Fees for Driving Infractions to Be Reassessed
Friday, July 13, 2007
RICHMOND, July 12 -- Virginia Republican leaders, faced with growing opposition to the "abusive driver" fees that went into effect July 1, said Thursday that they will consider scrapping some of them when the General Assembly convenes in January.
The fees, some of which exceed $1,000 per infraction, were part of a transportation plan that lawmakers approved this year. They were designed to raise millions of dollars each year for road and transit projects by imposing surcharges onto the fines for Virginia motorists convicted of serious traffic offenses, such as driving under the influence.
But because of what legislators call an "error" and a "mistake," the fees also can be assessed on motorists who are convicted of less serious offenses. The surcharges did not receive much attention when lawmakers approved them Feb. 24., but the reaction has been overwhelmingly negative since Virginia residents learned about the fees this month.
"As a part-time legislature, we will make mistakes, and we will have to correct them," said House Majority Leader H. Morgan Griffith (R-Salem), who wants to revisit which misdemeanors the fees cover.
For example, someone criminally charged with driving too fast for road conditions will have to pay $300 a year for three years, in addition to the regular fine. A motorist convicted of having an obstructed view of traffic will have to pay $350 a year for three years, as will anyone convicted of driving more than 80 mph on an interstate, according to an analysis by the Supreme Court of Virginia.
"I think clearly the overwhelming majority of delegates and senators never meant or expected it would apply to these lesser charges," said Del. C.L. "Clay" Athey Jr. (R-Warren). "There was obviously a drafting error."
The fees, which Gov. Timothy M. Kaine (D) supported as part of the bipartisan transportation agreement, have become a top issue in this fall's legislative races. Many residents have contacted their legislators, expressing outrage that the fees do not apply to out-of-state motorists.
Sen. Kenneth W. Stolle (R-Virginia Beach) said the General Assembly probably will try to limit the fees to "truly reckless drivers." Stolle said some lawmakers also want to collect the fees from out-of-state motorists.
But some GOP legislators, who spoke on condition of anonymity because they don't want to offend House leaders, said they do not want to wait until January to act. Noting that drivers will be legally required to pay the fees in the interim, some lawmakers are advocating a special session this summer or fall.
A coalition of anti-tax activists and advocates for the poor also has started an online petition drive calling for a special session. The group wants the General Assembly to eliminate all of the new fees, not just those for Class 3 or 4 misdemeanors. As of Thursday, more than 1,200 people had signed the petition. Another petition received more than 36,000 signatures.
Sherry D. Sherry of Leesburg, who helped organize the petition drive, said the fees could trap drivers with limited incomes in a cycle of debt. She noted that someone convicted of a first-time DUI will have to pay $750 a year for three years.
"I am not trying to defend someone who gets a DUI, but I just know if someone gets a ticket and wants to rehabilitate their life and they work in a low-salary industry, this ticket will put them in a hole they will never climb out of," Sherry said.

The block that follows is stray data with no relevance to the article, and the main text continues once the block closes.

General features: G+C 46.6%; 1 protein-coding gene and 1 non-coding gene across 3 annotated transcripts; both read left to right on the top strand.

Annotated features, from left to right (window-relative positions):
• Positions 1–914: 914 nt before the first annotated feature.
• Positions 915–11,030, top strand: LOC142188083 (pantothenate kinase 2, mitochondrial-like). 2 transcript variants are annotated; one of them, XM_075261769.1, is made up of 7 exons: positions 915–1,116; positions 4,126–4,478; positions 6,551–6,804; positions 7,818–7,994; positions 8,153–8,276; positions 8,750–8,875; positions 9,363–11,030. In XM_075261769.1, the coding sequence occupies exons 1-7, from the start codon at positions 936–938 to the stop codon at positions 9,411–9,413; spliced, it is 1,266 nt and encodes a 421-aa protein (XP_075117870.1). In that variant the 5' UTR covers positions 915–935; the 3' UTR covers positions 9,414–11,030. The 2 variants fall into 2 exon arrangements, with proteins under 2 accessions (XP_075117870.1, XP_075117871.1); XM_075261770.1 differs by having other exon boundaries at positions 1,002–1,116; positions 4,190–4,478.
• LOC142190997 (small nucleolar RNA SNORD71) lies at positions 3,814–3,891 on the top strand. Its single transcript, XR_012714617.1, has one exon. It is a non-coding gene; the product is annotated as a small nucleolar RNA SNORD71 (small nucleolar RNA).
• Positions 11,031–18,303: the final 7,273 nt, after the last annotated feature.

Kaine, who has been advocating for the abuser fees since taking office, said through a spokesman Thursday that he "remains open to the possibility" of revising the charges. But Kevin Hall, the spokesman, said the governor still thinks the fees will make Virginia roads safer.
"It is important to remember most of these enhanced fees only apply to a small percentage of motorists who engage in criminal, reckless driving that causes accidents and injures and kills other people," Hall said.
The fees, which could raise as much as $65 million annually, were intended to be a partial substitute for a statewide tax increase, which Kaine supported but the Republican-controlled House opposed.
Stolle said the Senate, which had supported a tax increase, had tried to keep revenue generated from the fees to $28 million annually. But he said House Republican leaders insisted on at least $65 million, which meant the fees had to be higher and cover more offenses.
"The more money you try to generate, the more violations you have to pick up," said Stolle, adding that some lawmakers may want to cut the amount of money raised by $40 million to $50 million by scaling back the abuser fees.
In addition to the fees for misdemeanor and felony traffic convictions, motorists with eight or more points on their driving records will have to pay more. Those drivers have to pay $100 for the eight points and $75 for every additional point. Failure to pay will result in suspension of licenses.
Del. Brian J. Moran (D-Alexandria), who wants all of the new fees eliminated, said they "cause more problems than they solve."
"It is going to generate more driving on suspended licenses, which will clog up the court system and generate other expenses to society," Moran said.
Del. Thomas Davis Rust (R-Fairfax), one of the architects of the abuser-fee law, said he's surprised "by the volume of the outcry."
"If you don't break the law, you don't have a problem," said Rust, noting that the average Virginia motorist gets a ticket once every seven years.
But Rust's Democratic opponent, Jay Donahue, said he plans to make an issue of the fees in the fall.
"It is indefensible for legislators to adopt proposals that discriminate in favor of out-of-state drivers, excusing them from paying their fair share of our road construction and maintenance costs," Donahue wrote in an editorial scheduled to appear in local newspapers Friday.